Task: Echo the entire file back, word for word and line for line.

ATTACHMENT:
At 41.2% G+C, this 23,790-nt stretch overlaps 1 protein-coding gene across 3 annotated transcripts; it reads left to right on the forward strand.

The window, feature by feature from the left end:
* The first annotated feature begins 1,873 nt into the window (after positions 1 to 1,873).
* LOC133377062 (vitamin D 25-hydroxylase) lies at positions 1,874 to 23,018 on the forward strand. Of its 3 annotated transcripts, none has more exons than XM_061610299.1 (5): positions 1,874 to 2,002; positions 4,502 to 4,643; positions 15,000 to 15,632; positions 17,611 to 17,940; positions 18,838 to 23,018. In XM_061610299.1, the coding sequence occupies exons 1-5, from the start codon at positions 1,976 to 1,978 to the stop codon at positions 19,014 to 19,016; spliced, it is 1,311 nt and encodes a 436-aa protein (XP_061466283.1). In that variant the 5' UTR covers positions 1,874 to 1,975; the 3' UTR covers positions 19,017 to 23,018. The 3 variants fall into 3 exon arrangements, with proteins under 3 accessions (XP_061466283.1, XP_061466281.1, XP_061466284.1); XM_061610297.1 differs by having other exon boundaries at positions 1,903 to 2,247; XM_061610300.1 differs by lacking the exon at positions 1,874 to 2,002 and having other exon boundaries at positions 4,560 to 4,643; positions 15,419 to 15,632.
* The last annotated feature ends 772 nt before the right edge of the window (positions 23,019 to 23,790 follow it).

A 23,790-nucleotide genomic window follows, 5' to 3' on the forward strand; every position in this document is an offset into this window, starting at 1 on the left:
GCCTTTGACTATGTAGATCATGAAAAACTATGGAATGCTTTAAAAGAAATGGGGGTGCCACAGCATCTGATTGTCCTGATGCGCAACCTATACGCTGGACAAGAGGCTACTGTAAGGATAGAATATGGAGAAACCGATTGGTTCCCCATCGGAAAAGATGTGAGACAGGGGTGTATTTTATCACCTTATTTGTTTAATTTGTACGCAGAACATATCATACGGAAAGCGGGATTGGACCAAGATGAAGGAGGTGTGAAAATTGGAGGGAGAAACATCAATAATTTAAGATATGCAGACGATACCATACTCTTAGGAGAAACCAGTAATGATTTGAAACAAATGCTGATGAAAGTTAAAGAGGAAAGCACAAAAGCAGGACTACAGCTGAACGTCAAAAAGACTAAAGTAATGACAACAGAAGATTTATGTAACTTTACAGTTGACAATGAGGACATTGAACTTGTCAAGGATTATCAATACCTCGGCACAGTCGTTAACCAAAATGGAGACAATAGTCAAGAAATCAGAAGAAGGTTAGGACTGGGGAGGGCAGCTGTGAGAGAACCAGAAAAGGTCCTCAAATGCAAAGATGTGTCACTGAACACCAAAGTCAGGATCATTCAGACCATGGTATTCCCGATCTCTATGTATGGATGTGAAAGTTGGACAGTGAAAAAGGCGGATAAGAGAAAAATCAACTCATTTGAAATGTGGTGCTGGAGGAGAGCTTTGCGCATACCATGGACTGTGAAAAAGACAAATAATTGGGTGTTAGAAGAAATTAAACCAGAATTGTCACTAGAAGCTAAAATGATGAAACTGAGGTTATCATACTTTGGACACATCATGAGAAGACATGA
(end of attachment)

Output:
At 41.2% G+C, this 23,790-nt stretch overlaps 1 protein-coding gene across 3 annotated transcripts; it reads left to right on the forward strand.

The window, feature by feature from the left end:
* The first annotated feature begins 1,873 nt into the window (after positions 1 to 1,873).
* LOC133377062 (vitamin D 25-hydroxylase) lies at positions 1,874 to 23,018 on the forward strand. Of its 3 annotated transcripts, none has more exons than XM_061610299.1 (5): positions 1,874 to 2,002; positions 4,502 to 4,643; positions 15,000 to 15,632; positions 17,611 to 17,940; positions 18,838 to 23,018. In XM_061610299.1, the coding sequence occupies exons 1-5, from the start codon at positions 1,976 to 1,978 to the stop codon at positions 19,014 to 19,016; spliced, it is 1,311 nt and encodes a 436-aa protein (XP_061466283.1). In that variant the 5' UTR covers positions 1,874 to 1,975; the 3' UTR covers positions 19,017 to 23,018. The 3 variants fall into 3 exon arrangements, with proteins under 3 accessions (XP_061466283.1, XP_061466281.1, XP_061466284.1); XM_061610297.1 differs by having other exon boundaries at positions 1,903 to 2,247; XM_061610300.1 differs by lacking the exon at positions 1,874 to 2,002 and having other exon boundaries at positions 4,560 to 4,643; positions 15,419 to 15,632.
* The last annotated feature ends 772 nt before the right edge of the window (positions 23,019 to 23,790 follow it).

A 23,790-nucleotide genomic window follows, 5' to 3' on the forward strand; every position in this document is an offset into this window, starting at 1 on the left:
GCCTTTGACTATGTAGATCATGAAAAACTATGGAATGCTTTAAAAGAAATGGGGGTGCCACAGCATCTGATTGTCCTGATGCGCAACCTATACGCTGGACAAGAGGCTACTGTAAGGATAGAATATGGAGAAACCGATTGGTTCCCCATCGGAAAAGATGTGAGACAGGGGTGTATTTTATCACCTTATTTGTTTAATTTGTACGCAGAACATATCATACGGAAAGCGGGATTGGACCAAGATGAAGGAGGTGTGAAAATTGGAGGGAGAAACATCAATAATTTAAGATATGCAGACGATACCATACTCTTAGGAGAAACCAGTAATGATTTGAAACAAATGCTGATGAAAGTTAAAGAGGAAAGCACAAAAGCAGGACTACAGCTGAACGTCAAAAAGACTAAAGTAATGACAACAGAAGATTTATGTAACTTTACAGTTGACAATGAGGACATTGAACTTGTCAAGGATTATCAATACCTCGGCACAGTCGTTAACCAAAATGGAGACAATAGTCAAGAAATCAGAAGAAGGTTAGGACTGGGGAGGGCAGCTGTGAGAGAACCAGAAAAGGTCCTCAAATGCAAAGATGTGTCACTGAACACCAAAGTCAGGATCATTCAGACCATGGTATTCCCGATCTCTATGTATGGATGTGAAAGTTGGACAGTGAAAAAGGCGGATAAGAGAAAAATCAACTCATTTGAAATGTGGTGCTGGAGGAGAGCTTTGCGCATACCATGGACTGTGAAAAAGACAAATAATTGGGTGTTAGAAGAAATTAAACCAGAATTGTCACTAGAAGCTAAAATGATGAAACTGAGGTTATCATACTTTGGACACATCATGAGAAGACATGA